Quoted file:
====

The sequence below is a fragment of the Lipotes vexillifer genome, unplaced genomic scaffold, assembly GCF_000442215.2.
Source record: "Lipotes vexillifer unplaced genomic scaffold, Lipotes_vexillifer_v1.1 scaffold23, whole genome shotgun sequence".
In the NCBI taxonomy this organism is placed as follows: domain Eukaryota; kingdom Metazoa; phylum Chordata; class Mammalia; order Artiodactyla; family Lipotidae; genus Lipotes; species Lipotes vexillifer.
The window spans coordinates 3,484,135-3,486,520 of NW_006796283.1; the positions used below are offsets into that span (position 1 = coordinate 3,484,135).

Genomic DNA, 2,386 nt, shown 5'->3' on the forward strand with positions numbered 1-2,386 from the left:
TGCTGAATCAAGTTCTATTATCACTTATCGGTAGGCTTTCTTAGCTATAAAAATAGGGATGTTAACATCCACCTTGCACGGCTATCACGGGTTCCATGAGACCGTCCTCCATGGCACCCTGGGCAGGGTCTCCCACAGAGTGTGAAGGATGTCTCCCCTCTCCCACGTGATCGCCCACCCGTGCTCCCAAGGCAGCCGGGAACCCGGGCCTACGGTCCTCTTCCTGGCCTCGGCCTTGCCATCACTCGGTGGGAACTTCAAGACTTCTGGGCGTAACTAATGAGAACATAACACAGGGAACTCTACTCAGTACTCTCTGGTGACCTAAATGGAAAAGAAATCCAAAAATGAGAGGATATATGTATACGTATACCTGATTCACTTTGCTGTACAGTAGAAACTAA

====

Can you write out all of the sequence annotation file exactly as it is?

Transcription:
The sequence below is a fragment of the Lipotes vexillifer genome, unplaced genomic scaffold, assembly GCF_000442215.2.
Source record: "Lipotes vexillifer unplaced genomic scaffold, Lipotes_vexillifer_v1.1 scaffold23, whole genome shotgun sequence".
In the NCBI taxonomy this organism is placed as follows: domain Eukaryota; kingdom Metazoa; phylum Chordata; class Mammalia; order Artiodactyla; family Lipotidae; genus Lipotes; species Lipotes vexillifer.
The window spans coordinates 3,484,135-3,486,520 of NW_006796283.1; the positions used below are offsets into that span (position 1 = coordinate 3,484,135).

Genomic DNA, 2,386 nt, shown 5'->3' on the forward strand with positions numbered 1-2,386 from the left:
TGCTGAATCAAGTTCTATTATCACTTATCGGTAGGCTTTCTTAGCTATAAAAATAGGGATGTTAACATCCACCTTGCACGGCTATCACGGGTTCCATGAGACCGTCCTCCATGGCACCCTGGGCAGGGTCTCCCACAGAGTGTGAAGGATGTCTCCCCTCTCCCACGTGATCGCCCACCCGTGCTCCCAAGGCAGCCGGGAACCCGGGCCTACGGTCCTCTTCCTGGCCTCGGCCTTGCCATCACTCGGTGGGAACTTCAAGACTTCTGGGCGTAACTAATGAGAACATAACACAGGGAACTCTACTCAGTACTCTCTGGTGACCTAAATGGAAAAGAAATCCAAAAATGAGAGGATATATGTATACGTATACCTGATTCACTTTGCTGTACAGTAGAAACTAA